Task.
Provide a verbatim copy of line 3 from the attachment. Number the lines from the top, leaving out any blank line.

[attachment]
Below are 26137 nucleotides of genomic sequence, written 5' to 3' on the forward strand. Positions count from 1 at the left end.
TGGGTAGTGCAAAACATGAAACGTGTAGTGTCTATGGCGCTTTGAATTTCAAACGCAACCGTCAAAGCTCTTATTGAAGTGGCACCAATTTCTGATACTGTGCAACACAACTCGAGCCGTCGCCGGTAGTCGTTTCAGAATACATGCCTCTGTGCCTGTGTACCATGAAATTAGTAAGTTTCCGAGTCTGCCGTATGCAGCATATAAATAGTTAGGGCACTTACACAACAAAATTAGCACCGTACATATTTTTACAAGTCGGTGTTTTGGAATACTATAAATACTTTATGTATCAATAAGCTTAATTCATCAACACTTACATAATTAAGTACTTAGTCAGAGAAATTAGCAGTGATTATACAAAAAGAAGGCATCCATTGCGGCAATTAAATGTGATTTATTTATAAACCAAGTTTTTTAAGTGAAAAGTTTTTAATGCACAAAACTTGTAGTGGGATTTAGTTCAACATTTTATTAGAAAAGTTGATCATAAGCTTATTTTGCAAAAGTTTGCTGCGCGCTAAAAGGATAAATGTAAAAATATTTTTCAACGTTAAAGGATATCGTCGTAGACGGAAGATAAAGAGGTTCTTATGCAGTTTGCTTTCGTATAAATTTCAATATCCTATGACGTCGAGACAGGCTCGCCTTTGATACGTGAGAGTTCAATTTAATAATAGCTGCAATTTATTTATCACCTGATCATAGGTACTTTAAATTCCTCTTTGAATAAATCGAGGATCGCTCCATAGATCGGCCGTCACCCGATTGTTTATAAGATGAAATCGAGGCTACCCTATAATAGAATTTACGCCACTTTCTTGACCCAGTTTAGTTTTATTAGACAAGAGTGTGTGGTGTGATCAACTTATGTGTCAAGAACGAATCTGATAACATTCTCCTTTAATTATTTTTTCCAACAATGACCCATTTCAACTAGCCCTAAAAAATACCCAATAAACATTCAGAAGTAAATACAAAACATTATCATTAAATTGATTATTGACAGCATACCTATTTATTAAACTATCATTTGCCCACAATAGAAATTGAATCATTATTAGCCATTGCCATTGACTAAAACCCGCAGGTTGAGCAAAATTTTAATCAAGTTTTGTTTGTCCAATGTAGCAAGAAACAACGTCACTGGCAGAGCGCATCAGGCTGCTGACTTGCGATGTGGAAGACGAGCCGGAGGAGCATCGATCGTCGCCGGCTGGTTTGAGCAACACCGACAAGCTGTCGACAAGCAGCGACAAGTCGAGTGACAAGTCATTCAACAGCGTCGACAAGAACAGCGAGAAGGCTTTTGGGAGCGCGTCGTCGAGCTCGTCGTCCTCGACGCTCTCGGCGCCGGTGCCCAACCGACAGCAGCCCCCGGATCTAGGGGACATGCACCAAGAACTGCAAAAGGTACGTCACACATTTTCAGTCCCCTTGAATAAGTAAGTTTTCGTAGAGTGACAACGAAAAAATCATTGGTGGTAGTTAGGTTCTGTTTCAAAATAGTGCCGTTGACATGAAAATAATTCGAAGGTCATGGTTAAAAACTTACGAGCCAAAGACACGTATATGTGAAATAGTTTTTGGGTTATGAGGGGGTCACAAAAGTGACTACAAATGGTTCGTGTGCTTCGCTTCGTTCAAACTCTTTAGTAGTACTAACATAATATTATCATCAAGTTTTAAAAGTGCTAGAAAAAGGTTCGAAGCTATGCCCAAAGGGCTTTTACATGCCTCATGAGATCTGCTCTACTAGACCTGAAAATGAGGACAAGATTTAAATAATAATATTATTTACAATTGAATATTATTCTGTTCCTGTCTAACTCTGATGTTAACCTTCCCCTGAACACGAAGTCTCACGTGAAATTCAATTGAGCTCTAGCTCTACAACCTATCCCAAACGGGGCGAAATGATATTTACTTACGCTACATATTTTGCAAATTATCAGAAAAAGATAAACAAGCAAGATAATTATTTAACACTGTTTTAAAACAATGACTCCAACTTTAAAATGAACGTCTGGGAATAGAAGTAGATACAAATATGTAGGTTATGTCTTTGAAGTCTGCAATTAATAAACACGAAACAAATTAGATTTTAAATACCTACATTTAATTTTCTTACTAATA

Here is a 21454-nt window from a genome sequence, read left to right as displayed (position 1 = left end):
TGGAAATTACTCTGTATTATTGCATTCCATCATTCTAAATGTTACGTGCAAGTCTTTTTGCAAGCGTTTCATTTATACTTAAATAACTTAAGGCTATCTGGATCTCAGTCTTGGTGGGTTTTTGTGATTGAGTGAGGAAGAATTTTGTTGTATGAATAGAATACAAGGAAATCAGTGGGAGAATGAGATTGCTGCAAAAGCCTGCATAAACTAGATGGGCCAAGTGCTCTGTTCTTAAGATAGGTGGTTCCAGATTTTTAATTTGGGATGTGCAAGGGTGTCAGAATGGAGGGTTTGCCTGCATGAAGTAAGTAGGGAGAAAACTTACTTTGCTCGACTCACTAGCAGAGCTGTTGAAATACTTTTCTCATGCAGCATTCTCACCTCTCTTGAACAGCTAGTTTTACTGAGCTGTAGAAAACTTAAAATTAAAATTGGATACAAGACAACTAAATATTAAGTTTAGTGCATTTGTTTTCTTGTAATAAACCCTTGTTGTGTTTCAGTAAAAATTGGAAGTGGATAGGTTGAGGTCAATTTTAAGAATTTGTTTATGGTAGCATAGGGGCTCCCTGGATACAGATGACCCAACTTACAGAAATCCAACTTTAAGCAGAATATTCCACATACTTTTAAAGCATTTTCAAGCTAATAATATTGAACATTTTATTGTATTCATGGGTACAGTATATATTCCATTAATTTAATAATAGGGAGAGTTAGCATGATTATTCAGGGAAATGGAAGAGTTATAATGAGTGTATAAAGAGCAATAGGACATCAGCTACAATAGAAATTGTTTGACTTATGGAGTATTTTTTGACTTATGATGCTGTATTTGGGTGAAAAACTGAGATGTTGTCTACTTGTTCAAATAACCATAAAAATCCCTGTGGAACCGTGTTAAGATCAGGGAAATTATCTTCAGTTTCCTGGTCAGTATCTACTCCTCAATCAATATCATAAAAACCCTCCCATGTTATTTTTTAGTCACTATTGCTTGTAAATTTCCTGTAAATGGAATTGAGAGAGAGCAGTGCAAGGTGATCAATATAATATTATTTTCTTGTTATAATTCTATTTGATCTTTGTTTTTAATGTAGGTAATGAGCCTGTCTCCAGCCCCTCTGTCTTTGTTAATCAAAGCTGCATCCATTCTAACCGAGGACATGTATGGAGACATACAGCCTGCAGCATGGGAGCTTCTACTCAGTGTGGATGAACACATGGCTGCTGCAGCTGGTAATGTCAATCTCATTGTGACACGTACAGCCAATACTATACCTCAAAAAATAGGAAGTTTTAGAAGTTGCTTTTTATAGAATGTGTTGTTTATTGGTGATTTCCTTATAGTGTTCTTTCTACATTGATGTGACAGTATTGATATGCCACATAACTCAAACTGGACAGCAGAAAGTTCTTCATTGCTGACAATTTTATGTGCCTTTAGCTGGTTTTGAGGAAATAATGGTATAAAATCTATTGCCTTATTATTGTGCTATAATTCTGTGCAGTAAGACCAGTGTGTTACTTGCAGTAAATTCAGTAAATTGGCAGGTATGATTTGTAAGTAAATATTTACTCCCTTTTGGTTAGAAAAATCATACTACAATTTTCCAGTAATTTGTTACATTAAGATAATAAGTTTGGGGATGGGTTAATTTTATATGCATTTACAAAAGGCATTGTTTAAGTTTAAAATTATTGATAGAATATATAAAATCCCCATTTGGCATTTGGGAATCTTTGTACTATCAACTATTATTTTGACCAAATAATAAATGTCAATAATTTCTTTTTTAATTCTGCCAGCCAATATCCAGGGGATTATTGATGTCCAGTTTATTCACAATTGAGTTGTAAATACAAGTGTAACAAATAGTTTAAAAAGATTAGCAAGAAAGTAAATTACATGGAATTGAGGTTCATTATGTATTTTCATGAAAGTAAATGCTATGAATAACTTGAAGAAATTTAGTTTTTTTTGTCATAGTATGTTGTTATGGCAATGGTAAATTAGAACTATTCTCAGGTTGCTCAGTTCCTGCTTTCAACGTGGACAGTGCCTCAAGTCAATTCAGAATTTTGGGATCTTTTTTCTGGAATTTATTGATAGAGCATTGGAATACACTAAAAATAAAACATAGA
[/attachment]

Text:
Here is a 21454-nt window from a genome sequence, read left to right as displayed (position 1 = left end):